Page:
In the late 1960s and early 1970s the Hamburg State Opera cooperated with Polyphon and NDR to make a series of thirteen films for television of assorted operas. They are all available as a boxed set called Cult Operas of the 1970s but one or two of them are also available separately. One such is a 1968 recording of Weber’s Der Freischütz. It was directed for film/TV by Rolf Liebermann and recorded in the studio using the HSO’s stage production. I think the action is lip synched to a pre-recorded soundtrack (normal practice at the time) but I’m not sure.
The New American Art Song is a CD of, unsurprisingly, American art songs. Canadian bass-baritone Daniel Okulitch is accompanied by the composers in four contrasting sets. The first set is Quiet Lives by Ricky Ian Gordon; eight songs setting texts by various poets. The music is tonal with occasional elements of minimalism but overall a bit of a retro “piano lounge” feel that didn’t particularly excite me.
Second up were two songs, Of Gods and Cats, by Jake Heggie to texts by Gavin Geoffrey Gillard. These are sly, witty, jazzy and much more contemporary sounding. Much more musically inventive too. It’s easy to see why Heggie is in the upper tier of contemporary American composers. The disc also has a bonus Heggie song; a setting of Browning’s Grow Old Along With Me, that I really liked.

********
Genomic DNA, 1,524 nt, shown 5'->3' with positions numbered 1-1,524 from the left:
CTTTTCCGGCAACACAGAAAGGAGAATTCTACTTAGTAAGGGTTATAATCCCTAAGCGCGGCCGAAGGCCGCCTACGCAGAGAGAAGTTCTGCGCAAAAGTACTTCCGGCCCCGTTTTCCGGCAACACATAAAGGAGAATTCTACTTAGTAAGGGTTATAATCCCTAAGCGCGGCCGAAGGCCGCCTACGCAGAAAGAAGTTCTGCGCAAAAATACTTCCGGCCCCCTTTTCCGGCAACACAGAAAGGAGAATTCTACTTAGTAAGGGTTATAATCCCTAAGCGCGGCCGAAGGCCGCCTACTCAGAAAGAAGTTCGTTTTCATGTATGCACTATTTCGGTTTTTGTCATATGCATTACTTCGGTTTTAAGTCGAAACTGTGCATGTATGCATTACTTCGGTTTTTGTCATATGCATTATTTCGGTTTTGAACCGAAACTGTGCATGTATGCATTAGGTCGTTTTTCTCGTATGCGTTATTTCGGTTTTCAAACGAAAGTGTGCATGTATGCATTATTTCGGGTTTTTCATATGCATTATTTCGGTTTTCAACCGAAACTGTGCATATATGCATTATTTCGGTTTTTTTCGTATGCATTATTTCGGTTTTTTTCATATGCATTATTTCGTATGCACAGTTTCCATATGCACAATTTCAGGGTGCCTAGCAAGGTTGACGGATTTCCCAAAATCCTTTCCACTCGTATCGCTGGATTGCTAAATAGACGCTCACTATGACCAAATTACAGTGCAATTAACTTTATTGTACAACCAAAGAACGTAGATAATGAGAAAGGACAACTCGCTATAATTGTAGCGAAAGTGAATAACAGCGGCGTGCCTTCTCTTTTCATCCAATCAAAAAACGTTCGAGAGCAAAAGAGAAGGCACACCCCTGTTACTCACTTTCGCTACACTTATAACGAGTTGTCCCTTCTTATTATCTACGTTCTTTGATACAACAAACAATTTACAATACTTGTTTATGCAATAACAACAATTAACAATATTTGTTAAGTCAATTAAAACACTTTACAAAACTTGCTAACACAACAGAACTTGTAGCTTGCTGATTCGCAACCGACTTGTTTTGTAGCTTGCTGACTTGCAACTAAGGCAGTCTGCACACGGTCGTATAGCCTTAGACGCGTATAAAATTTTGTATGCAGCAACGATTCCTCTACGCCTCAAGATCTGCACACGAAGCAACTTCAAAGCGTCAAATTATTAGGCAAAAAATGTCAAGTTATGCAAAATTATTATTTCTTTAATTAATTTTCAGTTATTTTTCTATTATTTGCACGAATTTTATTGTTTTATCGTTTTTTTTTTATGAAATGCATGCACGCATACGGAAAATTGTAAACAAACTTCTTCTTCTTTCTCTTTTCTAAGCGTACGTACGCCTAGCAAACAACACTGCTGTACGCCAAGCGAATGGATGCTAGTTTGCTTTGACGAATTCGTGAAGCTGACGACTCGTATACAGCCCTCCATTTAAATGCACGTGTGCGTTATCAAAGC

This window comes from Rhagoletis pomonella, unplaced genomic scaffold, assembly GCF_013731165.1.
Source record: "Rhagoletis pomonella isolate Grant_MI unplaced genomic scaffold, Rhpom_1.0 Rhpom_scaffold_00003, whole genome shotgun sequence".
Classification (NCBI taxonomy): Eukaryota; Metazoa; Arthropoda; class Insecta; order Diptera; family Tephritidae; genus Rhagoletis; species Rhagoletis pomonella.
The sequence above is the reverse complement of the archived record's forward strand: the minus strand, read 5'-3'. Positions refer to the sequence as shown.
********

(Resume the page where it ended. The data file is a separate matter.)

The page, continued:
In 2010 Berg’s Wozzeck was produced in Russia for the first time since 1927. The production, at the Bolshoi, was directed by Dmitri Tcherniakov. Few people familiar with his work will be surprised to learn that Tcherniakov does not see Wozzeck as a down trodden and impoverished soldier. In fact he doesn’t see him as downtrodden and impoverished at all (unlike, say Calixto Bieito who transplants the action to a chemical plant but leaves the power relationships pretty much intact). Rather, Wozzeck is a sort of 21st century salaryman leading a life of modest prosperity but crushing boredom with Marie and their son in a city inhabited entirely by other such families. What’s missing is anything that resembles sensation or “life”.
In 1970 Rolf Liebermann took the assembled forces of the Hamburg State Opera down to a castle in South Germany and made a film of Berg’s Wozzeck. The production is pretty literal. It’s set in Austria in the late 19th century and everything plays out very literally per the libretto but it’s far from being a routine or dull reading. A combination of brilliant conducting, slightly over the top acting, pointing up the Expressionist elements in the music and really good cinematography make this a very tense, creepy and claustrophobic experience. It’s simultaneously rather repellent and hard to watch and deeply engaging. Continue reading →